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"Transfrontier Conservation Area Initiatives in Sub-Saharan Africa: Some Animal Health Challenges"

Roy Bengis

As Africa’s conservation areas come under increasing pressure from expanding human resource needs, the transfrontier conservation area (TFCA) initiatives are a welcome breath of “fresh air” from a biodiversity conservation point of view. In addition, the integration of land across international borders, as well as the consolidation of state and privately / communally owned land in joint ventures, may have major positive economic potential for the specific region. These initiatives are strongly supported by conservationists, eco-tourism enterprises and the public at large, because they are the first tangible moves that may reverse the current encroachment experienced by existing and established conservation and wilderness areas, as expanding local communities battle to survive the onslaughts of nature’s climatic fluctuations and plagues which threaten their food security. The TFCA vision explores the possibility that the changing of land-use practices, from subsistence farming on marginal land to community participation in eco-tourism based enterprises, may have sustainable economic and ecologic benefits for all.

In the Southern African Development Community (SADC) region, there are currently seven TFCA’s, involving land from two or more participating countries that have already been established OR are in the process and have political support with international agreements at various stages of development and planning. A further fifteen potential TFCA’s have been identified by the Peace Parks Foundation in the SADC sub-region.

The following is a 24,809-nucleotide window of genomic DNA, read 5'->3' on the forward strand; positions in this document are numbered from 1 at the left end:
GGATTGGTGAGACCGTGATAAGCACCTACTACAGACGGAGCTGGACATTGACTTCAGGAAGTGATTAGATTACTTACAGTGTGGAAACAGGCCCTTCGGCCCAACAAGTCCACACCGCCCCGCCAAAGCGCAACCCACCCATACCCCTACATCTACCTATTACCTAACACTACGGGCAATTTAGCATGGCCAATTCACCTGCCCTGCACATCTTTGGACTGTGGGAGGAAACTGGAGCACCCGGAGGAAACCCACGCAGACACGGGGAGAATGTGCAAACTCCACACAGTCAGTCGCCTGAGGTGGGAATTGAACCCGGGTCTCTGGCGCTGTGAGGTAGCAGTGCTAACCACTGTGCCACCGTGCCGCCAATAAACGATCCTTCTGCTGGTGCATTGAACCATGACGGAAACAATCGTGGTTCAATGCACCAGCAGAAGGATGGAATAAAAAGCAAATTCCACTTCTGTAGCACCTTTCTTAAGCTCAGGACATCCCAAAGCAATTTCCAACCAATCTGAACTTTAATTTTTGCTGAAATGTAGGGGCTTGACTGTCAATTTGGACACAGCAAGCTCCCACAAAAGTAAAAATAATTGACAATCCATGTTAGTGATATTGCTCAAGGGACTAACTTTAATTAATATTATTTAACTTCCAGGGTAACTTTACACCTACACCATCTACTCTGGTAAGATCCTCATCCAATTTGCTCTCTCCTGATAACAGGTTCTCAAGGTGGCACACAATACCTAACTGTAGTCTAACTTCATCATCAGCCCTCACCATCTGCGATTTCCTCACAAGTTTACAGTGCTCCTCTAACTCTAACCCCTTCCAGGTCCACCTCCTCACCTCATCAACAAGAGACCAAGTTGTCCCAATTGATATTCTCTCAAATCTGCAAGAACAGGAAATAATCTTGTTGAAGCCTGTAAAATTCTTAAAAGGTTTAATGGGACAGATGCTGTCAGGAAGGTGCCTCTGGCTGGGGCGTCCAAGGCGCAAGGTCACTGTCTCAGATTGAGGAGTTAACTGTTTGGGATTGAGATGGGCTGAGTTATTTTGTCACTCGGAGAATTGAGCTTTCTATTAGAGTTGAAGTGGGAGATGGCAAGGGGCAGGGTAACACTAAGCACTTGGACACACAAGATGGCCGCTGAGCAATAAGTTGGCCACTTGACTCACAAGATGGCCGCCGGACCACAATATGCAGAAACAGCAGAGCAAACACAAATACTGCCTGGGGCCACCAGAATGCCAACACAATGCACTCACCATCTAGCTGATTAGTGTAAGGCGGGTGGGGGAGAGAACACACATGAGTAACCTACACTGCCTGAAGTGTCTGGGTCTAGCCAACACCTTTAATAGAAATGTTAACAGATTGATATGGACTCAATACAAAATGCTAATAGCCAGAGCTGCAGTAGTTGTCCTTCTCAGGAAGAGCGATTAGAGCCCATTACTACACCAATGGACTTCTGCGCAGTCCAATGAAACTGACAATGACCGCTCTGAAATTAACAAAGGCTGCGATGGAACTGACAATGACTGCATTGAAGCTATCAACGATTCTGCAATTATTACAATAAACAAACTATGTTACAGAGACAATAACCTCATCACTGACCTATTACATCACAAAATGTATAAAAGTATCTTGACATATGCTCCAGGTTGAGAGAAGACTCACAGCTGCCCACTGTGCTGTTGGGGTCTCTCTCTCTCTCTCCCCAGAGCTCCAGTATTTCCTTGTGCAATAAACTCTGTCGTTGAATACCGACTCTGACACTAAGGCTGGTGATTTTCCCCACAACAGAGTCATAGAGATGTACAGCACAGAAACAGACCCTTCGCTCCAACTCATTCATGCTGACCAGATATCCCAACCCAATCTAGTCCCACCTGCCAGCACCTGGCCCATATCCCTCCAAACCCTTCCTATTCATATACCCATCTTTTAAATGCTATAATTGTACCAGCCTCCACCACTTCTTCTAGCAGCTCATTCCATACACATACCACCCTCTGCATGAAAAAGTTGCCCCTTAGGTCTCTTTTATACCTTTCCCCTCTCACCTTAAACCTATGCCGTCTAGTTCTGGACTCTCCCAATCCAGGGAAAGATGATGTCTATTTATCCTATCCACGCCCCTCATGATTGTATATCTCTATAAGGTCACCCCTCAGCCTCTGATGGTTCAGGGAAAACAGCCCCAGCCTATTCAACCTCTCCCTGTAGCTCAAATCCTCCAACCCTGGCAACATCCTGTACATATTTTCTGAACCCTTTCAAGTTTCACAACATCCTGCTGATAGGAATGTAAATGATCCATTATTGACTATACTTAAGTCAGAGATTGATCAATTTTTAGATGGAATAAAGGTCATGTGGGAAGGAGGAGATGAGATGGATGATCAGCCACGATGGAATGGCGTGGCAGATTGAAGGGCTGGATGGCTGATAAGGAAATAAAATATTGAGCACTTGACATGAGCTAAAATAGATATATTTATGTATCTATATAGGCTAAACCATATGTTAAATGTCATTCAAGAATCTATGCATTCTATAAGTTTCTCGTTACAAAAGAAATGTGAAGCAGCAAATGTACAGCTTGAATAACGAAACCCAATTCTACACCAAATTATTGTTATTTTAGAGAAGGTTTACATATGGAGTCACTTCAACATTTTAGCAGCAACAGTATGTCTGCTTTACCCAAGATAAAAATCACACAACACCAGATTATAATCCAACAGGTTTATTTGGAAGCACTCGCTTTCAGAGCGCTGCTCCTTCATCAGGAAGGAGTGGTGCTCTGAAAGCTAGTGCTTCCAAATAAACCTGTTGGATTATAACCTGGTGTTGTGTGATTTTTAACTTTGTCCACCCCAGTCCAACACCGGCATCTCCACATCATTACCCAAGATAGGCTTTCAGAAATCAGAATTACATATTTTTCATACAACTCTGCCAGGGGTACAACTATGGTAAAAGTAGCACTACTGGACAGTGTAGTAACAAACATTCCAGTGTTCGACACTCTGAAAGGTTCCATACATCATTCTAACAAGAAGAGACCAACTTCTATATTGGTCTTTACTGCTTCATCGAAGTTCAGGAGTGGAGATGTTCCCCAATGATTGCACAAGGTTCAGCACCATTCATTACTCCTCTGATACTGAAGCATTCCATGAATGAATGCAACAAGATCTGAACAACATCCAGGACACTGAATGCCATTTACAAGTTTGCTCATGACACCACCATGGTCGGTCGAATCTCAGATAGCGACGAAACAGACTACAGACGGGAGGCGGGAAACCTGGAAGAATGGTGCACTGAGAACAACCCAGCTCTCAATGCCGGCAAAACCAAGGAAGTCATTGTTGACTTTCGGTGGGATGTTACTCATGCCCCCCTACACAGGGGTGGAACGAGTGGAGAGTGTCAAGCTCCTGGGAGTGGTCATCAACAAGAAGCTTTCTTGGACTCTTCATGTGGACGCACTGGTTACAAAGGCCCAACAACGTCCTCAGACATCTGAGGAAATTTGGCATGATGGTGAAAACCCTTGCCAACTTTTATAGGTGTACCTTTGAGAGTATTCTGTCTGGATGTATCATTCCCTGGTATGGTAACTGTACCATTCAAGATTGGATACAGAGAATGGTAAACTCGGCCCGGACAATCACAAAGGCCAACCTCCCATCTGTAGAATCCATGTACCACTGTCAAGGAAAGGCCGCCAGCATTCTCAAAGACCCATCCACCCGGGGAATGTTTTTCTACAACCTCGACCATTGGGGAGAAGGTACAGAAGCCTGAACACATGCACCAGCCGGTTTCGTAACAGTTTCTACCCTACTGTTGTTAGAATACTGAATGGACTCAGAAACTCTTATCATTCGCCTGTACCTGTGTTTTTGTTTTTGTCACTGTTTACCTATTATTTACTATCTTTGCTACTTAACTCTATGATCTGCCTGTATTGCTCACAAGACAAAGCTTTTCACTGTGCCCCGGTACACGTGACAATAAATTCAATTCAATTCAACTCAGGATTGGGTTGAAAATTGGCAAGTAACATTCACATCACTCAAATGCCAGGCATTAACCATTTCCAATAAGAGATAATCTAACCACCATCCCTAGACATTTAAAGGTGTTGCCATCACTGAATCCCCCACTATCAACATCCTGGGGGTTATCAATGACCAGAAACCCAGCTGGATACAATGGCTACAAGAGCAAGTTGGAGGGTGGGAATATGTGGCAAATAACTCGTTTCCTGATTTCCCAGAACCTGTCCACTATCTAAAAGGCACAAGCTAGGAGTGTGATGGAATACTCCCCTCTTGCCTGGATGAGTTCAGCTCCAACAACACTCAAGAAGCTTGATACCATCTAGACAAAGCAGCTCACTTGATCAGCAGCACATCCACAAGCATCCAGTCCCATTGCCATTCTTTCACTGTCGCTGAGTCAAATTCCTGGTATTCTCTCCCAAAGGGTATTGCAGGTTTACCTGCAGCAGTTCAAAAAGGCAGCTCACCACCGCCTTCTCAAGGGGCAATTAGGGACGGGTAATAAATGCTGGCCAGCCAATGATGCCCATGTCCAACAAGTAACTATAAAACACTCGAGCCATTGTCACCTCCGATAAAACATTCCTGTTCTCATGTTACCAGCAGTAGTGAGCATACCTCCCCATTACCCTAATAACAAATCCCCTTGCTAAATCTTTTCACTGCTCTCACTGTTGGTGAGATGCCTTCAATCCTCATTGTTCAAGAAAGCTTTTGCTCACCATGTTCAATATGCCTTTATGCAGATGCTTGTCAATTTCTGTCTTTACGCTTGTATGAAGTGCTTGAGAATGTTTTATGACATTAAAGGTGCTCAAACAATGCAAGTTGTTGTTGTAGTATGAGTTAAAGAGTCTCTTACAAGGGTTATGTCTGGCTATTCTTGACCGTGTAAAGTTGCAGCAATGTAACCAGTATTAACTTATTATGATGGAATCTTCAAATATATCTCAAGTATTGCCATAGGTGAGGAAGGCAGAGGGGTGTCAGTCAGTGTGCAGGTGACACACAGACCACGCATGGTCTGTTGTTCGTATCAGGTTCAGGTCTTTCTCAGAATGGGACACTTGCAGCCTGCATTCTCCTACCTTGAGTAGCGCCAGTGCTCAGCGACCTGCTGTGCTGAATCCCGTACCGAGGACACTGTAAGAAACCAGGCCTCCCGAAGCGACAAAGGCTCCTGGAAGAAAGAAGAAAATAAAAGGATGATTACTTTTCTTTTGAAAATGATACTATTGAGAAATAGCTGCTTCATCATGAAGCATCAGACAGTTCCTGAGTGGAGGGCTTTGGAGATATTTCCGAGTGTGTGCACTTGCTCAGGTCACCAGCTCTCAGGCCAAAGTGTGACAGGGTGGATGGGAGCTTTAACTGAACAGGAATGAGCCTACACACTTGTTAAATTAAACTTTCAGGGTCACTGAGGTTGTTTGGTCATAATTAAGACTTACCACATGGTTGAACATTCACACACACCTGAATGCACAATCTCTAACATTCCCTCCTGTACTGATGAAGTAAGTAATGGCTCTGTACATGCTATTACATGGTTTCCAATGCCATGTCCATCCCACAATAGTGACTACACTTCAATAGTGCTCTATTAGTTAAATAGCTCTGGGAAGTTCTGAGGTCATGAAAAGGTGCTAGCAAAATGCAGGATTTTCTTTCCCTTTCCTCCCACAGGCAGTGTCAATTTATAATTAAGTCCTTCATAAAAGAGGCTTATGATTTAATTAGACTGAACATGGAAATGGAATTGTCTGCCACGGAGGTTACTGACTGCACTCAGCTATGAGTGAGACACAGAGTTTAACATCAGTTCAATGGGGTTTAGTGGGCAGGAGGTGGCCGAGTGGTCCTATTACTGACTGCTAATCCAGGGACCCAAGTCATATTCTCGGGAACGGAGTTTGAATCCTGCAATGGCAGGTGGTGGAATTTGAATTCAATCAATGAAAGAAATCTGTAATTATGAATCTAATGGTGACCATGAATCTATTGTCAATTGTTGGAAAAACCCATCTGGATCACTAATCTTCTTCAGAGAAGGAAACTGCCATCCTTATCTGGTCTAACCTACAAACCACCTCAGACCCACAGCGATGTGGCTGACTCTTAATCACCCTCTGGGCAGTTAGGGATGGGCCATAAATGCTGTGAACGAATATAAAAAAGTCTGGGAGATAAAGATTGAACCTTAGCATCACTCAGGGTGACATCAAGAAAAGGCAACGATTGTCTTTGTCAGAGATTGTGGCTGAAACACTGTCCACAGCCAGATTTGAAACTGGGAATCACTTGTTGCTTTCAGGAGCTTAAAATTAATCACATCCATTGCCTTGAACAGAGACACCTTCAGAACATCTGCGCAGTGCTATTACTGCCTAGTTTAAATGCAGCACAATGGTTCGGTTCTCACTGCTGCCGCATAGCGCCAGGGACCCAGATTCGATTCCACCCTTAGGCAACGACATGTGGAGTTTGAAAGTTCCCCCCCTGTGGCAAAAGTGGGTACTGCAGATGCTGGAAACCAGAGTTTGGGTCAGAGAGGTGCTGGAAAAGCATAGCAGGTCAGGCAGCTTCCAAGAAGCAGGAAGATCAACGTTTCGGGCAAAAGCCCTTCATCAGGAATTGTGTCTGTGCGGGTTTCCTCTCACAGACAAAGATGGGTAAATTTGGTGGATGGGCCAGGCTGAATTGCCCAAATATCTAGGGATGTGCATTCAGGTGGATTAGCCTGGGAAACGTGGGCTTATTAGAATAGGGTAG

It is definitely not the intention of this paper to portray these environmental conservation initiatives in a negative light. The message that needs to be conveyed however, is that all parties involved should enter these initiatives with their eyes “wide open,” forewarned of the potential animal health implications and challenges that may be expected when increasing the currently existing geographic range of certain animal pathogens and disease vectors. It is totally predictable that without international boundary barrier fences and with biological bridges being formed by contiguous wildlife populations, any contagious / infectious disease or vector present in any one of the participating countries or areas may eventually spread throughout the entire TFCA. Potentially problematic infections should be identified early by surveillance and monitoring, and pro-active joint containment and control measures should be established when and where necessary.

These animal disease issues may also be compounded by the enlarging wildlife / livestock interface which may negatively impact on adjoining communities. This paper deals with some of the more problematic animal infections and disease vectors that have been identified in certain TFCA’s.


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Biography for Roy Bengis

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